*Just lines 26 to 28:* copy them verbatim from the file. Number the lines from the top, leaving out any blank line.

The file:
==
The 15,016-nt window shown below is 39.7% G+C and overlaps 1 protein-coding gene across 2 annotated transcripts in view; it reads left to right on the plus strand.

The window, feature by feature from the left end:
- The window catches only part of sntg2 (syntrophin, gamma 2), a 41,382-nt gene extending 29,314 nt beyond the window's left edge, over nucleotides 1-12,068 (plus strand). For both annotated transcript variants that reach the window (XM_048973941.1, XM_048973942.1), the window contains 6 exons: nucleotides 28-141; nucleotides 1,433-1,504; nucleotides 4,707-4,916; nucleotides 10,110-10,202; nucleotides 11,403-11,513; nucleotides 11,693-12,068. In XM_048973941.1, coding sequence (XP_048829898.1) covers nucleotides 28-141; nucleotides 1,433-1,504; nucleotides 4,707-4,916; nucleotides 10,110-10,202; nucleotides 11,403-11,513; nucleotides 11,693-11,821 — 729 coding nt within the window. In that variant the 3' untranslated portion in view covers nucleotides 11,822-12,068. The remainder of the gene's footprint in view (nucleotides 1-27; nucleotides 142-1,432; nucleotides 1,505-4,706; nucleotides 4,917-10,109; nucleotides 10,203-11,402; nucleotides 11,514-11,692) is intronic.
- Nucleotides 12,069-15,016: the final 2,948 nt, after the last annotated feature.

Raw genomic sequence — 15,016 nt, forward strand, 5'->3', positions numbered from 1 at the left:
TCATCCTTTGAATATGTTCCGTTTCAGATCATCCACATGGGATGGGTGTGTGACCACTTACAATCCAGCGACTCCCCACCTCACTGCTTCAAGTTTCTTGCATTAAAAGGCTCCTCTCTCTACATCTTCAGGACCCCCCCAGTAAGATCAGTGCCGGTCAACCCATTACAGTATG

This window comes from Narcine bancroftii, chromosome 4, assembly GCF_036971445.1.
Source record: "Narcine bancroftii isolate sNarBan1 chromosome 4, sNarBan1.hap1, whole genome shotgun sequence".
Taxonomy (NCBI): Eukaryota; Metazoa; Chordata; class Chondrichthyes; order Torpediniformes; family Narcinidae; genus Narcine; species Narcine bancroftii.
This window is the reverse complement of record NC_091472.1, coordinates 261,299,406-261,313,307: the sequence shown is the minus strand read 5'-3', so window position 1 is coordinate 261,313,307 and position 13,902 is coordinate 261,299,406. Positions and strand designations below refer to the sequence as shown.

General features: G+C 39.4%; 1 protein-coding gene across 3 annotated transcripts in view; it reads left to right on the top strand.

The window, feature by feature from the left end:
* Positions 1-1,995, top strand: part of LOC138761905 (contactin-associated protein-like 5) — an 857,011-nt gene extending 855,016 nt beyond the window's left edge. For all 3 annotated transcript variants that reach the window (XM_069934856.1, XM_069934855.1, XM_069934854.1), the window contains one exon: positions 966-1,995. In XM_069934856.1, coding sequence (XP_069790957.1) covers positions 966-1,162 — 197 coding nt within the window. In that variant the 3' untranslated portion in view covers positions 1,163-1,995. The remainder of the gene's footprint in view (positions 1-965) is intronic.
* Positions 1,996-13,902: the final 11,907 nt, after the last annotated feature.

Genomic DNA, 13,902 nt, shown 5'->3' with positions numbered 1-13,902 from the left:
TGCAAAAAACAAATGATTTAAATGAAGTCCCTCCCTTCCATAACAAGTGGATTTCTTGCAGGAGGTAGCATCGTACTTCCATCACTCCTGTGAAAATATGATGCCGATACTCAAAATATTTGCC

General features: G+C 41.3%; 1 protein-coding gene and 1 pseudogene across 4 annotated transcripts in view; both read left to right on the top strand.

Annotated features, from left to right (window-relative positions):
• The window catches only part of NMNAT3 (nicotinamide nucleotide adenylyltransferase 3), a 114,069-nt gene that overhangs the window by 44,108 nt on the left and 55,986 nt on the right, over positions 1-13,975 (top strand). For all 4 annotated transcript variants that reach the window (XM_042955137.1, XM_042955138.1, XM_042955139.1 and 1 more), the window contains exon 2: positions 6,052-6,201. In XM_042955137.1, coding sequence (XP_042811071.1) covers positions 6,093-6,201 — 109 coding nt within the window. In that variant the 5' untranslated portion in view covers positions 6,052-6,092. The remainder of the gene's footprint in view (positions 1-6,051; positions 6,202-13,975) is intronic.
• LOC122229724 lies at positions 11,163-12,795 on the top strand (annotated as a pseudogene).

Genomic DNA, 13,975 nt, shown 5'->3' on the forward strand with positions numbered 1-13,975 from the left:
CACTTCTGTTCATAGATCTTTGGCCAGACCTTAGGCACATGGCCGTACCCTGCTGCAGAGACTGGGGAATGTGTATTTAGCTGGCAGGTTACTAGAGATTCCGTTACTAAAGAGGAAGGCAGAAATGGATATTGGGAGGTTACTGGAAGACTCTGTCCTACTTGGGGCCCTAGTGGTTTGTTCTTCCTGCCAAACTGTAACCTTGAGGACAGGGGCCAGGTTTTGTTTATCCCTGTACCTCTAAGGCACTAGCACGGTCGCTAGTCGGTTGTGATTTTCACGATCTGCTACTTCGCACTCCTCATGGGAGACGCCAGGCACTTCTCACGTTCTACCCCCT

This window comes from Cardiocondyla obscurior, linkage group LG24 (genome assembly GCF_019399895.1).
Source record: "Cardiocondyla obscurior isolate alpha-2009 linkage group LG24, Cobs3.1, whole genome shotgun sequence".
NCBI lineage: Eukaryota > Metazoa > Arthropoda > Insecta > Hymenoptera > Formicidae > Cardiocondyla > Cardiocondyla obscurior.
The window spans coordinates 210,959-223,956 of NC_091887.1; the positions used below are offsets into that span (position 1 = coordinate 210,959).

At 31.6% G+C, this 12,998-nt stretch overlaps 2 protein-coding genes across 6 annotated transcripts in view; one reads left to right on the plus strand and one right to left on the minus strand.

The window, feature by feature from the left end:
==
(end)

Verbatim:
The window spans coordinates 210,959-223,956 of NC_091887.1; the positions used below are offsets into that span (position 1 = coordinate 210,959).

At 31.6% G+C, this 12,998-nt stretch overlaps 2 protein-coding genes across 6 annotated transcripts in view; one reads left to right on the plus strand and one right to left on the minus strand.

The window, feature by feature from the left end: